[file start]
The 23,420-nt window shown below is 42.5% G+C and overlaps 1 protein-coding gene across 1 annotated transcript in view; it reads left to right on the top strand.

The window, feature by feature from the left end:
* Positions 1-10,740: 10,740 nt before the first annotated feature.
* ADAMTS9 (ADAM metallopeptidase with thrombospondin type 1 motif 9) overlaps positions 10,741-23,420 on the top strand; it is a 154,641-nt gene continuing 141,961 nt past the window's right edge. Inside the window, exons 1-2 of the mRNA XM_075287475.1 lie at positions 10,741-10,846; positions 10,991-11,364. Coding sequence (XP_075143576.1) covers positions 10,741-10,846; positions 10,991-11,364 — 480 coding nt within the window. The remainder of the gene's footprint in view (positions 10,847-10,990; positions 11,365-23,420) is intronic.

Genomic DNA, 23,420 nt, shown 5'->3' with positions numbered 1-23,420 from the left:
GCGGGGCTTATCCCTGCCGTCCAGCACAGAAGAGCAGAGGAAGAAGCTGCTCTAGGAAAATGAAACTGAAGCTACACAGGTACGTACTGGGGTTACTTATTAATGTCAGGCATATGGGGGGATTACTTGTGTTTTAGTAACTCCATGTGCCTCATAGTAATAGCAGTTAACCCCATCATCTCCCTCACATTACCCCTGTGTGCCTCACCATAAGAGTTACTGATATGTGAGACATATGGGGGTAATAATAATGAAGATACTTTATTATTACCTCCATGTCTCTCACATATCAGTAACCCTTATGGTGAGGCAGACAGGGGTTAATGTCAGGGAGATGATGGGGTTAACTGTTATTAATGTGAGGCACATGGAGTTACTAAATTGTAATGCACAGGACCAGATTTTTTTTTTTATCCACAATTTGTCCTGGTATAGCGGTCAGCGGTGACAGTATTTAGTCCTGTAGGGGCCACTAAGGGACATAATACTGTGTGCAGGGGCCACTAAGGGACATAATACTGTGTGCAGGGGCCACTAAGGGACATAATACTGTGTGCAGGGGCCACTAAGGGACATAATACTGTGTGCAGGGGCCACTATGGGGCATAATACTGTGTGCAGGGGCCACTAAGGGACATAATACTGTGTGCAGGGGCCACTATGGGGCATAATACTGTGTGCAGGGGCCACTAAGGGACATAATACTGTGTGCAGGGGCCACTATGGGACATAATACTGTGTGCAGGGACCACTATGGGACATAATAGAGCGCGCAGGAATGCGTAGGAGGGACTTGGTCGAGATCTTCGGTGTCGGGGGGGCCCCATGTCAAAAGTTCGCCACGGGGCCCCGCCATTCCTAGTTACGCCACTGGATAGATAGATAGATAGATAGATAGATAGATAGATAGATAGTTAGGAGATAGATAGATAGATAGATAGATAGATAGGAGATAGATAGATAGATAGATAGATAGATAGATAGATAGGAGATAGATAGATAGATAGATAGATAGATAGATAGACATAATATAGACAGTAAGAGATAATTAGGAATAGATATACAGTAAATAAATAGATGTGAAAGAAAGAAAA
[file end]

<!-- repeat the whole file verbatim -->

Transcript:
The 23,420-nt window shown below is 42.5% G+C and overlaps 1 protein-coding gene across 1 annotated transcript in view; it reads left to right on the top strand.

The window, feature by feature from the left end:
* Positions 1-10,740: 10,740 nt before the first annotated feature.
* ADAMTS9 (ADAM metallopeptidase with thrombospondin type 1 motif 9) overlaps positions 10,741-23,420 on the top strand; it is a 154,641-nt gene continuing 141,961 nt past the window's right edge. Inside the window, exons 1-2 of the mRNA XM_075287475.1 lie at positions 10,741-10,846; positions 10,991-11,364. Coding sequence (XP_075143576.1) covers positions 10,741-10,846; positions 10,991-11,364 — 480 coding nt within the window. The remainder of the gene's footprint in view (positions 10,847-10,990; positions 11,365-23,420) is intronic.

Genomic DNA, 23,420 nt, shown 5'->3' with positions numbered 1-23,420 from the left:
GCGGGGCTTATCCCTGCCGTCCAGCACAGAAGAGCAGAGGAAGAAGCTGCTCTAGGAAAATGAAACTGAAGCTACACAGGTACGTACTGGGGTTACTTATTAATGTCAGGCATATGGGGGGATTACTTGTGTTTTAGTAACTCCATGTGCCTCATAGTAATAGCAGTTAACCCCATCATCTCCCTCACATTACCCCTGTGTGCCTCACCATAAGAGTTACTGATATGTGAGACATATGGGGGTAATAATAATGAAGATACTTTATTATTACCTCCATGTCTCTCACATATCAGTAACCCTTATGGTGAGGCAGACAGGGGTTAATGTCAGGGAGATGATGGGGTTAACTGTTATTAATGTGAGGCACATGGAGTTACTAAATTGTAATGCACAGGACCAGATTTTTTTTTTTATCCACAATTTGTCCTGGTATAGCGGTCAGCGGTGACAGTATTTAGTCCTGTAGGGGCCACTAAGGGACATAATACTGTGTGCAGGGGCCACTAAGGGACATAATACTGTGTGCAGGGGCCACTAAGGGACATAATACTGTGTGCAGGGGCCACTAAGGGACATAATACTGTGTGCAGGGGCCACTATGGGGCATAATACTGTGTGCAGGGGCCACTAAGGGACATAATACTGTGTGCAGGGGCCACTATGGGGCATAATACTGTGTGCAGGGGCCACTAAGGGACATAATACTGTGTGCAGGGGCCACTATGGGACATAATACTGTGTGCAGGGACCACTATGGGACATAATAGAGCGCGCAGGAATGCGTAGGAGGGACTTGGTCGAGATCTTCGGTGTCGGGGGGGCCCCATGTCAAAAGTTCGCCACGGGGCCCCGCCATTCCTAGTTACGCCACTGGATAGATAGATAGATAGATAGATAGATAGATAGATAGATAGTTAGGAGATAGATAGATAGATAGATAGATAGATAGGAGATAGATAGATAGATAGATAGATAGATAGATAGATAGGAGATAGATAGATAGATAGATAGATAGATAGATAGACATAATATAGACAGTAAGAGATAATTAGGAATAGATATACAGTAAATAAATAGATGTGAAAGAAAGAAAA